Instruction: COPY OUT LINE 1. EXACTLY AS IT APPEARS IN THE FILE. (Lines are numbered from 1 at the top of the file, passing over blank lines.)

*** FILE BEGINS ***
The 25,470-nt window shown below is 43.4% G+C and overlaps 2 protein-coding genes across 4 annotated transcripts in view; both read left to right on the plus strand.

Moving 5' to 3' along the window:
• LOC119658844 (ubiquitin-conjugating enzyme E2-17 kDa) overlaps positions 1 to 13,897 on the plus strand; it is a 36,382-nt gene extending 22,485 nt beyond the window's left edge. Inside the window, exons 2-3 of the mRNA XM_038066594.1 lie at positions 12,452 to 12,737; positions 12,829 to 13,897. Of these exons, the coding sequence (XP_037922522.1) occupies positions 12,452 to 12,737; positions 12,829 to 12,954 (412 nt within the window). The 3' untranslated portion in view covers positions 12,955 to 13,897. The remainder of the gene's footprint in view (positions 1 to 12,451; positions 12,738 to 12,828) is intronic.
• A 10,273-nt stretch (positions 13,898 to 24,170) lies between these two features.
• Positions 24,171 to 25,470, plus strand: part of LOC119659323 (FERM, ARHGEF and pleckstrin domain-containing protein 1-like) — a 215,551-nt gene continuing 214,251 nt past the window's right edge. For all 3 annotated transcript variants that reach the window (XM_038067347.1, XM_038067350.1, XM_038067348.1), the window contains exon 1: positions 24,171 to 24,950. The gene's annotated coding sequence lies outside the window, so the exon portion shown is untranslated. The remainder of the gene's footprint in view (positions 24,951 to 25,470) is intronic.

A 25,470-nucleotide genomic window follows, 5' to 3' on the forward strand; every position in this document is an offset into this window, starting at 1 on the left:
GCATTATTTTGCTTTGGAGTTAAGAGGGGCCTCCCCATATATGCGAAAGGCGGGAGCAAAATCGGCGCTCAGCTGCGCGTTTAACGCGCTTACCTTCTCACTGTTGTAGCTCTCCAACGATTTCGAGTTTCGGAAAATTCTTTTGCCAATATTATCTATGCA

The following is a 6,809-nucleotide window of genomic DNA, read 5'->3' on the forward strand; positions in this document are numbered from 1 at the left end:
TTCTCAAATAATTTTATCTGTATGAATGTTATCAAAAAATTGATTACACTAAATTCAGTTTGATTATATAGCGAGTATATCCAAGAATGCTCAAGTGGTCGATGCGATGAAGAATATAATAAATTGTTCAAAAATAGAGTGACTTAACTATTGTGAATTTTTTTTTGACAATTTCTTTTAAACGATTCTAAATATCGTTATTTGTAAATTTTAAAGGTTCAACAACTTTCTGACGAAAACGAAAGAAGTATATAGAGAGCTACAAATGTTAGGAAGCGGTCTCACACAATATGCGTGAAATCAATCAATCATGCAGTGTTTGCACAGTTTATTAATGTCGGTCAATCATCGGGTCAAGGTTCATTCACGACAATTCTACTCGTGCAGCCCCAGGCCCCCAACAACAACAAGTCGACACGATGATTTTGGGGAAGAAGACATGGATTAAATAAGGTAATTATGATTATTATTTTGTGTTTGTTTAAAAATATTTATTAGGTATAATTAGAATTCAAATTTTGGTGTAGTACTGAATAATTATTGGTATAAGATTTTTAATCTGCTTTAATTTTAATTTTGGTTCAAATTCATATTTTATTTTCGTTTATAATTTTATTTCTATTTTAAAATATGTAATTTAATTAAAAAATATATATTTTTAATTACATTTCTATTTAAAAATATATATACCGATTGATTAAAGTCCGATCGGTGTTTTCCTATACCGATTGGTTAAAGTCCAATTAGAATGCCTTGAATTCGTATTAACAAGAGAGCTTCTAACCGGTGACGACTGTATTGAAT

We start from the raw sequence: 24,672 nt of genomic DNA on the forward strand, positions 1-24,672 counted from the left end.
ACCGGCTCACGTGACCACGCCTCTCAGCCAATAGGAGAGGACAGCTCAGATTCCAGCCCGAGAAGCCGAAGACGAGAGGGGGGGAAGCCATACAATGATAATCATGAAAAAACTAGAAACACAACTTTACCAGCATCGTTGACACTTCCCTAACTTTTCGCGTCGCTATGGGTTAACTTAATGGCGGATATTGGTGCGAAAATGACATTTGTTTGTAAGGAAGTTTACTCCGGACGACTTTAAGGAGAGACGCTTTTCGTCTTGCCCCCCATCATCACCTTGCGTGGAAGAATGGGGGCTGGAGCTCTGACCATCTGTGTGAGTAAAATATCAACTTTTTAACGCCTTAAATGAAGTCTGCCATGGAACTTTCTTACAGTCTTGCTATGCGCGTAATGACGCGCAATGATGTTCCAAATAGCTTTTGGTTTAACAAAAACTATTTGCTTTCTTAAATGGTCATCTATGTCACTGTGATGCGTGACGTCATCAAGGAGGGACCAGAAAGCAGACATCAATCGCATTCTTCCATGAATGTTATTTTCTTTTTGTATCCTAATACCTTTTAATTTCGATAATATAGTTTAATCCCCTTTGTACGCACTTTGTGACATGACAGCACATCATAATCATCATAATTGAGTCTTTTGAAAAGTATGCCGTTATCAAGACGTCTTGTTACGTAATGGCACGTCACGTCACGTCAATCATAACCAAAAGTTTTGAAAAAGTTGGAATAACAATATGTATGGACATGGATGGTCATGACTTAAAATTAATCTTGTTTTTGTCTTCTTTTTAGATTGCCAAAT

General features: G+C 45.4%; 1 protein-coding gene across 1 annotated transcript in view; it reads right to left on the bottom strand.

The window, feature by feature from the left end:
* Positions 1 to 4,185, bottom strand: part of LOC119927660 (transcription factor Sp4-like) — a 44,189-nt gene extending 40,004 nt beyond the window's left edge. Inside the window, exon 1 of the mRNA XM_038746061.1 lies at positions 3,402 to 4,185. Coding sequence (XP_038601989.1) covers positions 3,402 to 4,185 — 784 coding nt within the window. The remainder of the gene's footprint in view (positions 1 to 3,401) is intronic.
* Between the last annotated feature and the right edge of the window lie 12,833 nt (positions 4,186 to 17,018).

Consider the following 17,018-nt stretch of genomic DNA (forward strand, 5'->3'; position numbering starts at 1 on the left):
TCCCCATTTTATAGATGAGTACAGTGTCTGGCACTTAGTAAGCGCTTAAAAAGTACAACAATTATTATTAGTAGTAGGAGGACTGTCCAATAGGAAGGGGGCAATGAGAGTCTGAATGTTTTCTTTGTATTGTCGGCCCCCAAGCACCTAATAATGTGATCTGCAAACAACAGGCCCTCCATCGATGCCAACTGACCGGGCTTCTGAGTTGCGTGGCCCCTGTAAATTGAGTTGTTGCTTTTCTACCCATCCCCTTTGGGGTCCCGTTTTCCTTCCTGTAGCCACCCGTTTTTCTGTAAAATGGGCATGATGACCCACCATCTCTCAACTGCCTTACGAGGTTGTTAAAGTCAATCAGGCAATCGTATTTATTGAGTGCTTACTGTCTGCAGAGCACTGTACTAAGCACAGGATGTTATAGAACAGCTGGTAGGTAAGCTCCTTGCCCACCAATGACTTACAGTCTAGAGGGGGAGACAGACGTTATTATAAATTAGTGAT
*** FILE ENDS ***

The 25,470-nt window shown below is 43.4% G+C and overlaps 2 protein-coding genes across 4 annotated transcripts in view; both read left to right on the plus strand.